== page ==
Pick things that you want to do daily, and write them down as a list. Check them off as you do them. Do the list every day.
The trick is in the list-making. The power of the system comes from the way you pick items.
- Choose things you may have been procrastinating on, avoiding to some degree.
- Don’t pick things you already do (just so you can check them off).
- Keep the items brief, only a word or two as a reminder.
- Don’t set daily quotas for an item if you don’t have to, like time spent, or number of repetitions.
Extremely important is that what you consider an item is realistic. Each item should be a single-step action.
Example: You’ve always been a runner, for competition, for exercise, for stress relief, whatever. Or, you’ve never been a runner, maybe thought about it, never ran. Imagine “go for run” from each of these two perspectives. It’s realistic for one, for the other, just not. For the non-runner, “step outside in running shoes” a realistic single-step action.
The items on your list will generally be of two kinds, the things you want to do regularly, that you’re not doing now, and the things you do, but procrastinate on. That second category is extremely useful in moving yourself ahead, provided you pick well. In this case, the daily list item is a nudge, a little push of reminder and encouragement, where you can exercise judgement.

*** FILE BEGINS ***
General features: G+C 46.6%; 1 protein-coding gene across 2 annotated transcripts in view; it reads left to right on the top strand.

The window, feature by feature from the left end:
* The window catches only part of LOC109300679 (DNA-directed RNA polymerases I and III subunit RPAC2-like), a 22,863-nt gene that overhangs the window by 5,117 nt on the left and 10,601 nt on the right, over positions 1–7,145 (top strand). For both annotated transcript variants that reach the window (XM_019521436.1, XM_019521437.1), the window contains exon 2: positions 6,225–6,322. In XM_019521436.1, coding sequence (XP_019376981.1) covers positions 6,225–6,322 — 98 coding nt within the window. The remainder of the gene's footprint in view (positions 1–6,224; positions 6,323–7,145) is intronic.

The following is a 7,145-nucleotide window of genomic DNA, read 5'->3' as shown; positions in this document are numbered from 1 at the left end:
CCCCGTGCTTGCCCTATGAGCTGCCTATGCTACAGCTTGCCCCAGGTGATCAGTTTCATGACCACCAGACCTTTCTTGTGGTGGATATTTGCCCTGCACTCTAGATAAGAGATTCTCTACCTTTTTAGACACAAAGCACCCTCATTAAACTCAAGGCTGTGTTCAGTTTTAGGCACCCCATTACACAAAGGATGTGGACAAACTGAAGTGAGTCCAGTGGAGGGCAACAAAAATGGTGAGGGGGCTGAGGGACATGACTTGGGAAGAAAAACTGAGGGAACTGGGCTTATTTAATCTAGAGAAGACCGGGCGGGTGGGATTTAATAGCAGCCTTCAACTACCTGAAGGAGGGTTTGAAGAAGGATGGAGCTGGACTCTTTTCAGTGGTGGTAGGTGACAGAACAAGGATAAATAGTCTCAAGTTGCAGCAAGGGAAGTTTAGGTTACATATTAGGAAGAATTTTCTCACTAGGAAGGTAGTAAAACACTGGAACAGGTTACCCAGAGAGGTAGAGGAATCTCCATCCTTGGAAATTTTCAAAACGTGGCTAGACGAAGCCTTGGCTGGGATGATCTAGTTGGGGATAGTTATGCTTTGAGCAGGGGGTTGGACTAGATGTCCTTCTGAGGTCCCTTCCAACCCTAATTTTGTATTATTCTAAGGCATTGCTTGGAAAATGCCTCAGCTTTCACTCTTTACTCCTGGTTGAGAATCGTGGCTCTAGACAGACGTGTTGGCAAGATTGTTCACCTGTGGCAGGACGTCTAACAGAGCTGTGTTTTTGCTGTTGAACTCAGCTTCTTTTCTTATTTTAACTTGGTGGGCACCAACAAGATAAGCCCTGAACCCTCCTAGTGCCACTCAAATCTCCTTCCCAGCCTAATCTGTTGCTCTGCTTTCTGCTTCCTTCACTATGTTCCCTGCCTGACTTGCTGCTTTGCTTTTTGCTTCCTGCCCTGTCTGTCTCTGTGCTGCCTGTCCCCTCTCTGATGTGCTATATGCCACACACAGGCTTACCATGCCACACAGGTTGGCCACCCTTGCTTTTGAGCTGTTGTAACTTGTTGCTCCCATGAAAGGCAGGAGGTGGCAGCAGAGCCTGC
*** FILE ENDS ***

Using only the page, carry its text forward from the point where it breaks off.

Example: You want to remain clean-shaven (man or woman, any part of your body…), but you often fail to keep up. So you put “Shave” on the daily list. You don’t necessarily shave each and every day, but you do check to see whether you need to shave. This is exactly how this daily list method should work. You make a judgment about what acceptably shaven to you is, and then you decide whether to follow through with action. If you fail to act when you should, it’s clear exactly when avoidance happens, and why. It’s practically impossible to “just put it off”, because that’s like giving up on ever doing anything you say you will. It’s way easier to just do it. Try it out!
Be honest with yourself, let common sense take over, and things will generally go more smoothly.
Next is to turn the list into an easily used daily checklist.